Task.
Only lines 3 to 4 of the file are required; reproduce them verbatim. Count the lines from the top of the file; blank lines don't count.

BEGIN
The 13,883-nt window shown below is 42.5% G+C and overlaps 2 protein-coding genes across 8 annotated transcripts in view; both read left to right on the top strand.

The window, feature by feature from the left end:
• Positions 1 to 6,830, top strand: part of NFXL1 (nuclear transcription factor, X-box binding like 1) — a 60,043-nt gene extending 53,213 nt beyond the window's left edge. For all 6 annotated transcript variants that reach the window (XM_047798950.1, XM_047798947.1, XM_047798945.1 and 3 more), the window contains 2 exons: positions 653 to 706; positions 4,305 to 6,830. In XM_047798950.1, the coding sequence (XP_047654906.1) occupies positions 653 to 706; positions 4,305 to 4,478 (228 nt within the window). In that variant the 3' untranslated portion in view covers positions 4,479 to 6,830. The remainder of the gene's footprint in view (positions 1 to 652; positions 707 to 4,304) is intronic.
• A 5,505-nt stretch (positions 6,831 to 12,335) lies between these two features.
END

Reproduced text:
• Positions 1 to 6,830, top strand: part of NFXL1 (nuclear transcription factor, X-box binding like 1) — a 60,043-nt gene extending 53,213 nt beyond the window's left edge. For all 6 annotated transcript variants that reach the window (XM_047798950.1, XM_047798947.1, XM_047798945.1 and 3 more), the window contains 2 exons: positions 653 to 706; positions 4,305 to 6,830. In XM_047798950.1, the coding sequence (XP_047654906.1) occupies positions 653 to 706; positions 4,305 to 4,478 (228 nt within the window). In that variant the 3' untranslated portion in view covers positions 4,479 to 6,830. The remainder of the gene's footprint in view (positions 1 to 652; positions 707 to 4,304) is intronic.
• A 5,505-nt stretch (positions 6,831 to 12,335) lies between these two features.